In related news VoiceFirst Weekly will be present in the next Alexa Conference to be held in Chattanooga, Tennessee, in January 15-17, 2019. Hope to meet you there and chat about voice technology.

I just wanted to say how much I appreciate when you guys mentioned that you listened to one episode or that something resonated with you. It’s my oxygen to keep this going.This is VoiceFirst Weekly flash briefing and my name is Mari. Have the best Tuesday you can have today and I’ll talk to you tomorrow about the Oracle entering the voice wagon.

Real time translation is coming to all Assistant-optimized headphones and phone

AndroidCentral is reporting that the translate support in Google Pixels page has been updated to reflect:

Google Translate is available on all Assistant-optimized headphones and Android phones.
The feature was previously available on the Pixel Buds only with Pixel phones:

With the assistance of your Google Pixel Buds, you can easily converse with someone who doesn’t speak your language.

With the update, you will need any Assistant-enabled devices, headphones and phones. You now can say “Help me interpret Japanese” or any other language, you can hear translations and respond to them on your headphones while holding on your phone to the person you’re talking to. That person will hear your translations from the phone’s speaker and respond to them through the phone’s microphone.

Real-time translation is available in 40 languages on the Google Buds support page, but only 27 languages are listed under “Talk” for speech translation and bilingual conversation translation on Google Translate.

Google Assistant-enabled devices get a really differentiating point from competitors like Amazon Alexa, Siri and Cortana introducing real time translations available on phones and headphones.

Voice across industries featured in today’s newsletter issue

Every Thursday 9:50 PT we send the weekly issue of the ultimate newsletter in voice technology. We will soon add an audio version of it as well.

AppSheet launched SmartAssistant, an automatic conversational UI for Apps

AppSheet, a service to create mobile apps almost without coding announced last week a new feature that allow creators to add a new user interface that acts like a digital business assistant, enabling voice recognition and natural language processing for any app built on the AppSheet platform. It’s compared to having Siri in your app, where users once they have it enabled can simply type or use voice commands to access data immediately.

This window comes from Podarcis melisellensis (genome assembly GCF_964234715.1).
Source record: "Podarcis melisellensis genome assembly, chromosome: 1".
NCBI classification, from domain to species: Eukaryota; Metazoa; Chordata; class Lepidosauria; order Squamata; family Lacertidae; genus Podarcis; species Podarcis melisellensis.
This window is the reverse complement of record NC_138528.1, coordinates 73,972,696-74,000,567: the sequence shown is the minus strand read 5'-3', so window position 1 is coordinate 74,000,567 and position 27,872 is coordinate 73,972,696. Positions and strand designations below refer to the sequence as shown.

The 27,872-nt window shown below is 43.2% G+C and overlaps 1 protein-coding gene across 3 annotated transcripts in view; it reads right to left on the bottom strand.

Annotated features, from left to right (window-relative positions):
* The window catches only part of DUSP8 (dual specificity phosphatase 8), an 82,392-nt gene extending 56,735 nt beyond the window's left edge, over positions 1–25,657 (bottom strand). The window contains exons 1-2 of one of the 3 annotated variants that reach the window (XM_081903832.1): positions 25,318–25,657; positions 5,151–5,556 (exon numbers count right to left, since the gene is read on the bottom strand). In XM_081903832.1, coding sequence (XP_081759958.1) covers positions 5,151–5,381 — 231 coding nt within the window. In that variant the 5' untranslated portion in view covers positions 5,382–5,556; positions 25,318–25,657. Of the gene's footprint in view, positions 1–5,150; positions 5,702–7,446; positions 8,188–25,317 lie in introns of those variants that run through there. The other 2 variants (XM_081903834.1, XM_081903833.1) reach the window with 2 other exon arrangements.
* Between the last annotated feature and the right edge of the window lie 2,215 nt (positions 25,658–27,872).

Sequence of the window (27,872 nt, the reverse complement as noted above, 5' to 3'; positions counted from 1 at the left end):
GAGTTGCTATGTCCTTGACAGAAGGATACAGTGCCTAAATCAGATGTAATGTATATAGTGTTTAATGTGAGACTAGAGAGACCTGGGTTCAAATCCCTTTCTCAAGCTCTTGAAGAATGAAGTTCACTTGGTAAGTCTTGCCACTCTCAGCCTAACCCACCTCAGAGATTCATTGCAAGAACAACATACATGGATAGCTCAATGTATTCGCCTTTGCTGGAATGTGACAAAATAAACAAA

Smart Assistant delivers a conversational experience to any app built on our platform. With it, users can directly access information using simple phrases rather than learning or navigating the app interface. We believe this kind of seamless interface will increase user adoption rates as users no longer have to adapt to technology—technology adapts to the user,”

I think I have talked about this before in the show, the convenience of voice is so high because is the first technology that truly promises to take the load from the user to the machines. Pretty exciting. From this announcement I want to point out something else: platforms like AppSheet providing voice activation to apps upfront will be cornerstone for adoption and engagement. The danger is then, in doing it right, according to Lars Knoll, Qt Company CTO, doing voice integration wrong is worse than not doing voice at all.

Before I wrap up this episode, I want to also highlight the dichotomy it might seem voice has: it’s technical and creative. But once the technicalities are at hand like AppSheet is providing, all you have is the creativity and the user experience. It reminds me of Dave Itsbitski at the keynote of Voice summit, the biggest challenge voice has is designing human conversations.

I’m Mari, your host for VoiceFirst Weekly daily briefing, you can find me on Twitter as @voicefirstlabs and on Instagram as @voicefirstweekly./ You have a great day and I’ll talk to you tomorrow.

Links of the coverage of the Portal announcement: